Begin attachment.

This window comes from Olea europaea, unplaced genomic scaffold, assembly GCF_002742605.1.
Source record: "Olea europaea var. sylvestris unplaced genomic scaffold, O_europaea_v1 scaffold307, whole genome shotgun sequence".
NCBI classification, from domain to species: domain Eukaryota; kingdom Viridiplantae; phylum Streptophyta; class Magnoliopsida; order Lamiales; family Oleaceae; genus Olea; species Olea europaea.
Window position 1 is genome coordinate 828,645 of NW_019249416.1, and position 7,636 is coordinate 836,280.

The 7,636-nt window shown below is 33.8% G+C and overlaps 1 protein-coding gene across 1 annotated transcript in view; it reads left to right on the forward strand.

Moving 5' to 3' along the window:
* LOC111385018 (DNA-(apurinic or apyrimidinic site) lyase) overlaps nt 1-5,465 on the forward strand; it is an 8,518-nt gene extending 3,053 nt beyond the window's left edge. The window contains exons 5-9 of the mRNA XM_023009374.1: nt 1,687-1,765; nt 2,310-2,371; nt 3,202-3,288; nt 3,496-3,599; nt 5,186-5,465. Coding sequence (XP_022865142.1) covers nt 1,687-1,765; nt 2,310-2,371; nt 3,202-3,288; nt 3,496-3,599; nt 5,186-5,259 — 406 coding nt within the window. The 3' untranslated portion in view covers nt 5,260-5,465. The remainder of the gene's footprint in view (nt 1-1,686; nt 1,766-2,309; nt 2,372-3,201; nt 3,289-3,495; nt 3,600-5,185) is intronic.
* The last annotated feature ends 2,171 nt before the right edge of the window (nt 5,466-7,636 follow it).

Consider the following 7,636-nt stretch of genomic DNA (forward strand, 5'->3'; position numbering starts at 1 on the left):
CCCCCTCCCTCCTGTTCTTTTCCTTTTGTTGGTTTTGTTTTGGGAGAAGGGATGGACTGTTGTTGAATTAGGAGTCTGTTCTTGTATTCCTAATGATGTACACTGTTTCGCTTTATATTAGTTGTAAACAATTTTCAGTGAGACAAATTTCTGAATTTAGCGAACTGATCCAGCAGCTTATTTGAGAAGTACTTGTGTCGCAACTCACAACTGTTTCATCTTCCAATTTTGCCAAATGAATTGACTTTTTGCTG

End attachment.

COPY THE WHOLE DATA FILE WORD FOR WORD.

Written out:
This window comes from Olea europaea, unplaced genomic scaffold, assembly GCF_002742605.1.
Source record: "Olea europaea var. sylvestris unplaced genomic scaffold, O_europaea_v1 scaffold307, whole genome shotgun sequence".
NCBI classification, from domain to species: domain Eukaryota; kingdom Viridiplantae; phylum Streptophyta; class Magnoliopsida; order Lamiales; family Oleaceae; genus Olea; species Olea europaea.
Window position 1 is genome coordinate 828,645 of NW_019249416.1, and position 7,636 is coordinate 836,280.

The 7,636-nt window shown below is 33.8% G+C and overlaps 1 protein-coding gene across 1 annotated transcript in view; it reads left to right on the forward strand.

Moving 5' to 3' along the window:
* LOC111385018 (DNA-(apurinic or apyrimidinic site) lyase) overlaps nt 1-5,465 on the forward strand; it is an 8,518-nt gene extending 3,053 nt beyond the window's left edge. The window contains exons 5-9 of the mRNA XM_023009374.1: nt 1,687-1,765; nt 2,310-2,371; nt 3,202-3,288; nt 3,496-3,599; nt 5,186-5,465. Coding sequence (XP_022865142.1) covers nt 1,687-1,765; nt 2,310-2,371; nt 3,202-3,288; nt 3,496-3,599; nt 5,186-5,259 — 406 coding nt within the window. The 3' untranslated portion in view covers nt 5,260-5,465. The remainder of the gene's footprint in view (nt 1-1,686; nt 1,766-2,309; nt 2,372-3,201; nt 3,289-3,495; nt 3,600-5,185) is intronic.
* The last annotated feature ends 2,171 nt before the right edge of the window (nt 5,466-7,636 follow it).

Consider the following 7,636-nt stretch of genomic DNA (forward strand, 5'->3'; position numbering starts at 1 on the left):
CCCCCTCCCTCCTGTTCTTTTCCTTTTGTTGGTTTTGTTTTGGGAGAAGGGATGGACTGTTGTTGAATTAGGAGTCTGTTCTTGTATTCCTAATGATGTACACTGTTTCGCTTTATATTAGTTGTAAACAATTTTCAGTGAGACAAATTTCTGAATTTAGCGAACTGATCCAGCAGCTTATTTGAGAAGTACTTGTGTCGCAACTCACAACTGTTTCATCTTCCAATTTTGCCAAATGAATTGACTTTTTGCTG